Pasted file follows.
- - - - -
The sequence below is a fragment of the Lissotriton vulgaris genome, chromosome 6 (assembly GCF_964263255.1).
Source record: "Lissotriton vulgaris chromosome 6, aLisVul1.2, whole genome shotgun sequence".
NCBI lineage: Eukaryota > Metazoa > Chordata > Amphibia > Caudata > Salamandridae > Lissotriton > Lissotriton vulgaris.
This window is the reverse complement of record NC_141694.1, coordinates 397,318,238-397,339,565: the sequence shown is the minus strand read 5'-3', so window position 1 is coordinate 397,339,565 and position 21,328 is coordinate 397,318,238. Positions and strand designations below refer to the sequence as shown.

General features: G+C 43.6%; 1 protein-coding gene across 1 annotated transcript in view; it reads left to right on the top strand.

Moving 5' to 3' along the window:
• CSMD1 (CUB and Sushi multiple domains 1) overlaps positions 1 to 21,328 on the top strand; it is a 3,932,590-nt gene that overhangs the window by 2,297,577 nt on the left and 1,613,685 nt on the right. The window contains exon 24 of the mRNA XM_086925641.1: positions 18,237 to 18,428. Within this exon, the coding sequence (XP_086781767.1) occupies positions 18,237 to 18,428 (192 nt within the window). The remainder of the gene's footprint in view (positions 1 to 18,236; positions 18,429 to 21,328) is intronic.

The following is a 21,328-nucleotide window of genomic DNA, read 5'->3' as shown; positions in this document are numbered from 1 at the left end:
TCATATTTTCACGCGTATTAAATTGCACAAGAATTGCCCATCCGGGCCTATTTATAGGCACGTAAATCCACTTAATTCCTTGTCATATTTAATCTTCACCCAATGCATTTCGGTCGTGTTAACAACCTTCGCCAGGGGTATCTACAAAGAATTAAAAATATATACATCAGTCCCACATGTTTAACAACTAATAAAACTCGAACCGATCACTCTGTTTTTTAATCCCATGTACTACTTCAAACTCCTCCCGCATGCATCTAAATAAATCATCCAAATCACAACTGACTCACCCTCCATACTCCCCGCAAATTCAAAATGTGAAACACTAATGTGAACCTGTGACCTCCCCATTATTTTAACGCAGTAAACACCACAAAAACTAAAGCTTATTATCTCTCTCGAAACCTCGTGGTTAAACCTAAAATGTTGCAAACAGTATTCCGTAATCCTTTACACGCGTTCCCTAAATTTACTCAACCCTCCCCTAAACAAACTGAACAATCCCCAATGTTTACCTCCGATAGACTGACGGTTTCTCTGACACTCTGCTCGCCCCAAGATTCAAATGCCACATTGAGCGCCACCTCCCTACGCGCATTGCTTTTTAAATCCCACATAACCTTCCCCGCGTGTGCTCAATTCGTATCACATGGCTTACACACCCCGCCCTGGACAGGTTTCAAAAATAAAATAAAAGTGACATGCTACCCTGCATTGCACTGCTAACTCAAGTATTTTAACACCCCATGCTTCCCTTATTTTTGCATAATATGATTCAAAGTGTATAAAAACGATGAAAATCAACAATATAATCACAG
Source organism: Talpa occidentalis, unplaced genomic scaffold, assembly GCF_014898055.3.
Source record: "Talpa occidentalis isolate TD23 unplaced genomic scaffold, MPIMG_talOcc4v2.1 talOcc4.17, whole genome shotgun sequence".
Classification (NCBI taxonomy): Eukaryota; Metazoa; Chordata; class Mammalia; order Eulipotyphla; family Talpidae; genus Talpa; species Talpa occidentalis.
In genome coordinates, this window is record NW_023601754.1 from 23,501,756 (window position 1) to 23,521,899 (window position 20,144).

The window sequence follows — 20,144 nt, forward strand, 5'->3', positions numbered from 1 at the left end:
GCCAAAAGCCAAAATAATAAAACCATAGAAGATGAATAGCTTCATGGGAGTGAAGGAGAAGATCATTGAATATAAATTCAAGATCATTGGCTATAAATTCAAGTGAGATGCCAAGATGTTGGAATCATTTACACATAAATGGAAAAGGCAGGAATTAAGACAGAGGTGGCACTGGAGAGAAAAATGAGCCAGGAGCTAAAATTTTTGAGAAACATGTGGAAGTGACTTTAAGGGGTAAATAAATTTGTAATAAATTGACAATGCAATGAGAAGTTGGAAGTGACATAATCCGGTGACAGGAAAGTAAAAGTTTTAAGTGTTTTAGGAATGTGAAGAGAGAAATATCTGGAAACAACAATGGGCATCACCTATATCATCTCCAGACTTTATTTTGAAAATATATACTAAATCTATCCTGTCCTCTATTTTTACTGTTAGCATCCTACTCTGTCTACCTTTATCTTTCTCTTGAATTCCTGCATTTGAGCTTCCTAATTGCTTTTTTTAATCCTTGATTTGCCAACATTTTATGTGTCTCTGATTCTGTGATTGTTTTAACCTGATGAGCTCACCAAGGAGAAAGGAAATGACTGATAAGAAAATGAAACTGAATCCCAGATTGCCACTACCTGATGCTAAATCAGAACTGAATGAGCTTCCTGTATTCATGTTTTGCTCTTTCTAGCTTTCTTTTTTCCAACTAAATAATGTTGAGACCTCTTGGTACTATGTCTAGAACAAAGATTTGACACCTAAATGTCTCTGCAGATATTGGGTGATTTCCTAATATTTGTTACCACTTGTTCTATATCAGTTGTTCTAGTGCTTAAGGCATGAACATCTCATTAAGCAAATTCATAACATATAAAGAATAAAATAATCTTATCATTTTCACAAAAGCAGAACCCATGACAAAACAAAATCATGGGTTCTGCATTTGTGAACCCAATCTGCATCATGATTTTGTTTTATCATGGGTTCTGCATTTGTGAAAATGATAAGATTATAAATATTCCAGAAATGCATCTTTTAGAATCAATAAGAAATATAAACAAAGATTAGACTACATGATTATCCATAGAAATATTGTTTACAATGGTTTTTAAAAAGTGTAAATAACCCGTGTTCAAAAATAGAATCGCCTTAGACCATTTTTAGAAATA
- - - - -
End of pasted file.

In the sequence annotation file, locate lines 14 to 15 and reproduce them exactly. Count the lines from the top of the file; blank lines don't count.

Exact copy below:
The window sequence follows — 20,144 nt, forward strand, 5'->3', positions numbered from 1 at the left end:
GCCAAAAGCCAAAATAATAAAACCATAGAAGATGAATAGCTTCATGGGAGTGAAGGAGAAGATCATTGAATATAAATTCAAGATCATTGGCTATAAATTCAAGTGAGATGCCAAGATGTTGGAATCATTTACACATAAATGGAAAAGGCAGGAATTAAGACAGAGGTGGCACTGGAGAGAAAAATGAGCCAGGAGCTAAAATTTTTGAGAAACATGTGGAAGTGACTTTAAGGGGTAAATAAATTTGTAATAAATTGACAATGCAATGAGAAGTTGGAAGTGACATAATCCGGTGACAGGAAAGTAAAAGTTTTAAGTGTTTTAGGAATGTGAAGAGAGAAATATCTGGAAACAACAATGGGCATCACCTATATCATCTCCAGACTTTATTTTGAAAATATATACTAAATCTATCCTGTCCTCTATTTTTACTGTTAGCATCCTACTCTGTCTACCTTTATCTTTCTCTTGAATTCCTGCATTTGAGCTTCCTAATTGCTTTTTTTAATCCTTGATTTGCCAACATTTTATGTGTCTCTGATTCTGTGATTGTTTTAACCTGATGAGCTCACCAAGGAGAAAGGAAATGACTGATAAGAAAATGAAACTGAATCCCAGATTGCCACTACCTGATGCTAAATCAGAACTGAATGAGCTTCCTGTATTCATGTTTTGCTCTTTCTAGCTTTCTTTTTTCCAACTAAATAATGTTGAGACCTCTTGGTACTATGTCTAGAACAAAGATTTGACACCTAAATGTCTCTGCAGATATTGGGTGATTTCCTAATATTTGTTACCACTTGTTCTATATCAGTTGTTCTAGTGCTTAAGGCATGAACATCTCATTAAGCAAATTCATAACATATAAAGAATAAAATAATCTTATCATTTTCACAAAAGCAGAACCCATGACAAAACAAAATCATGGGTTCTGCATTTGTGAACCCAATCTGCATCATGATTTTGTTTTATCATGGGTTCTGCATTTGTGAAAATGATAAGATTATAAATATTCCAGAAATGCATCTTTTAGAATCAATAAGAAATATAAACAAAGATTAGACTACATGATTATCCATAGAAATATTGTTTACAATGGTTTTTAAAAAGTGTAAATAACCCGTGTTCAAAAATAGAATCGCCTTAGACCATTTTTAGAAATA